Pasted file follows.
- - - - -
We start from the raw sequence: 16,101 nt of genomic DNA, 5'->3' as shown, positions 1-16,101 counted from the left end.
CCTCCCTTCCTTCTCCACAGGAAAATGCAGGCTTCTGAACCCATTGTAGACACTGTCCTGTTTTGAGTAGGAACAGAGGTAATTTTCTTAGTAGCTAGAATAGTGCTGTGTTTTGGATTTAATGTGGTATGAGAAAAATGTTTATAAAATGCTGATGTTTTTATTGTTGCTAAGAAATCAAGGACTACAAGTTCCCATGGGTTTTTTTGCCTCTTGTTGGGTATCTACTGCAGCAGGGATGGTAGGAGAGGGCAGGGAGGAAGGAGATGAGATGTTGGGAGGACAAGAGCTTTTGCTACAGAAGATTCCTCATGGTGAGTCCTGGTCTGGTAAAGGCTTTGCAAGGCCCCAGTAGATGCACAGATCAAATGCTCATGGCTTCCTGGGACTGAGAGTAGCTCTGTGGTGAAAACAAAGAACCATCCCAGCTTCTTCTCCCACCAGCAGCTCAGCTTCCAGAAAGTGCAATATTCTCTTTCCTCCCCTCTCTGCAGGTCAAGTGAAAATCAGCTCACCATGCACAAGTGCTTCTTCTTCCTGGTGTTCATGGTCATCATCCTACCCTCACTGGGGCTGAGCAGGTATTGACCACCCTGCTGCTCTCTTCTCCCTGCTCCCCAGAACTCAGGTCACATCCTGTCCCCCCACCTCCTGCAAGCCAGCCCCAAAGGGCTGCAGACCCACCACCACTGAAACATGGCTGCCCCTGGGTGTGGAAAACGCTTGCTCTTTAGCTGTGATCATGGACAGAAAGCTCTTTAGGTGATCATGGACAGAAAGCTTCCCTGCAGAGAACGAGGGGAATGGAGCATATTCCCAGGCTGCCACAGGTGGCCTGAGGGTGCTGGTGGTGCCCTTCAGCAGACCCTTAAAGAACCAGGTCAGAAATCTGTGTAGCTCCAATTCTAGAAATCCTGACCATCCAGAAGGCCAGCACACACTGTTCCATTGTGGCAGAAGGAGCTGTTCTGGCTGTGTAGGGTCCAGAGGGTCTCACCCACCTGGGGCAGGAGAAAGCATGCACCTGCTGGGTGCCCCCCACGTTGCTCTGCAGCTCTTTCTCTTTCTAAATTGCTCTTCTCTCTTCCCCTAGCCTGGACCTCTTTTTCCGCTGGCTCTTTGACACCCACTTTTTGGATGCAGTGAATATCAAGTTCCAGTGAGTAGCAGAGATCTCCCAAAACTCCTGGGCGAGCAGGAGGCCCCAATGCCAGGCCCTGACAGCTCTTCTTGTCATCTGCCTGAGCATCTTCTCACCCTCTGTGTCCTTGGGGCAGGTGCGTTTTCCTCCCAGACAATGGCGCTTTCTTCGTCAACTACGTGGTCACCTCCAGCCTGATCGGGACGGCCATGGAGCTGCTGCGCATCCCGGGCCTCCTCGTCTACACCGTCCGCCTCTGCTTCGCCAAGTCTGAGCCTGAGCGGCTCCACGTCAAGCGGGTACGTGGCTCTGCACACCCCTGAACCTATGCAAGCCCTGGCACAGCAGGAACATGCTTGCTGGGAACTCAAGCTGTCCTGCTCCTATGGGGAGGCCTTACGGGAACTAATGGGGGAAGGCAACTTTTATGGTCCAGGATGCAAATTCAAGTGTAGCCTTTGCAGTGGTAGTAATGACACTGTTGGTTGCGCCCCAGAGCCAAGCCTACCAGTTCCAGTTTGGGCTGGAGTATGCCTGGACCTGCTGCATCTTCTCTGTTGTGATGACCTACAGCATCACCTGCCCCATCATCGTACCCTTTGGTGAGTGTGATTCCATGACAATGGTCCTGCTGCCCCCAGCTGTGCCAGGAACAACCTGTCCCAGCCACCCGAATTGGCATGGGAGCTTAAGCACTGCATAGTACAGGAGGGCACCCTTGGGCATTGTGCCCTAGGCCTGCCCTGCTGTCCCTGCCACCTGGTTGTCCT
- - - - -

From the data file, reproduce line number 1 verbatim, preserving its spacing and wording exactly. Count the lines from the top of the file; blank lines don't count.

We start from the raw sequence: 16,101 nt of genomic DNA, 5'->3' as shown, positions 1-16,101 counted from the left end.